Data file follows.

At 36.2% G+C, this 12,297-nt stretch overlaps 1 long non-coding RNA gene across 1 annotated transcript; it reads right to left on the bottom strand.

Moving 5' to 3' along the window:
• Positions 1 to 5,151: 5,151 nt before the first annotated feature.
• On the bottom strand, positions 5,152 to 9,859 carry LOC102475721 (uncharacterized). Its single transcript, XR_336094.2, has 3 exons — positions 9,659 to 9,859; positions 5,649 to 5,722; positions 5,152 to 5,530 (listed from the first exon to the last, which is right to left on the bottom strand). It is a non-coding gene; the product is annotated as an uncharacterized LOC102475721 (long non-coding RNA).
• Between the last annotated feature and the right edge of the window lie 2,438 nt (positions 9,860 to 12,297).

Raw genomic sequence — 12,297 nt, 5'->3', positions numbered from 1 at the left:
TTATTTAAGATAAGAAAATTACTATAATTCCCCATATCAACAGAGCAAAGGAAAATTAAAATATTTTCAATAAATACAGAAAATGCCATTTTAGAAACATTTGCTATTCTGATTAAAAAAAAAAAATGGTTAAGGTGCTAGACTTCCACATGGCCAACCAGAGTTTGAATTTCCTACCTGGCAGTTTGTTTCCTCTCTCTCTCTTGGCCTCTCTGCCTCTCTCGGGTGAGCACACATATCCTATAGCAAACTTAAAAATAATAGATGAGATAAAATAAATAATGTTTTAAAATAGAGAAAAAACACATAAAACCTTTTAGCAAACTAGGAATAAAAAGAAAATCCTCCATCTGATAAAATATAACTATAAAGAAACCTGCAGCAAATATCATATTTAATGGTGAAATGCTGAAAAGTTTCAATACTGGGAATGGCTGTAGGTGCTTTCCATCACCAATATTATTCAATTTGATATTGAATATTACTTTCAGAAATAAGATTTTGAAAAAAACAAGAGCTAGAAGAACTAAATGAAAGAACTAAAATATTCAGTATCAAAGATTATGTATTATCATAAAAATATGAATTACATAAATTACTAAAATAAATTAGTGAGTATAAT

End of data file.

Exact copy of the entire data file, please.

At 36.2% G+C, this 12,297-nt stretch overlaps 1 long non-coding RNA gene across 1 annotated transcript; it reads right to left on the bottom strand.

Moving 5' to 3' along the window:
• Positions 1 to 5,151: 5,151 nt before the first annotated feature.
• On the bottom strand, positions 5,152 to 9,859 carry LOC102475721 (uncharacterized). Its single transcript, XR_336094.2, has 3 exons — positions 9,659 to 9,859; positions 5,649 to 5,722; positions 5,152 to 5,530 (listed from the first exon to the last, which is right to left on the bottom strand). It is a non-coding gene; the product is annotated as an uncharacterized LOC102475721 (long non-coding RNA).
• Between the last annotated feature and the right edge of the window lie 2,438 nt (positions 9,860 to 12,297).

Raw genomic sequence — 12,297 nt, 5'->3', positions numbered from 1 at the left:
TTATTTAAGATAAGAAAATTACTATAATTCCCCATATCAACAGAGCAAAGGAAAATTAAAATATTTTCAATAAATACAGAAAATGCCATTTTAGAAACATTTGCTATTCTGATTAAAAAAAAAAAATGGTTAAGGTGCTAGACTTCCACATGGCCAACCAGAGTTTGAATTTCCTACCTGGCAGTTTGTTTCCTCTCTCTCTCTTGGCCTCTCTGCCTCTCTCGGGTGAGCACACATATCCTATAGCAAACTTAAAAATAATAGATGAGATAAAATAAATAATGTTTTAAAATAGAGAAAAAACACATAAAACCTTTTAGCAAACTAGGAATAAAAAGAAAATCCTCCATCTGATAAAATATAACTATAAAGAAACCTGCAGCAAATATCATATTTAATGGTGAAATGCTGAAAAGTTTCAATACTGGGAATGGCTGTAGGTGCTTTCCATCACCAATATTATTCAATTTGATATTGAATATTACTTTCAGAAATAAGATTTTGAAAAAAACAAGAGCTAGAAGAACTAAATGAAAGAACTAAAATATTCAGTATCAAAGATTATGTATTATCATAAAAATATGAATTACATAAATTACTAAAATAAATTAGTGAGTATAAT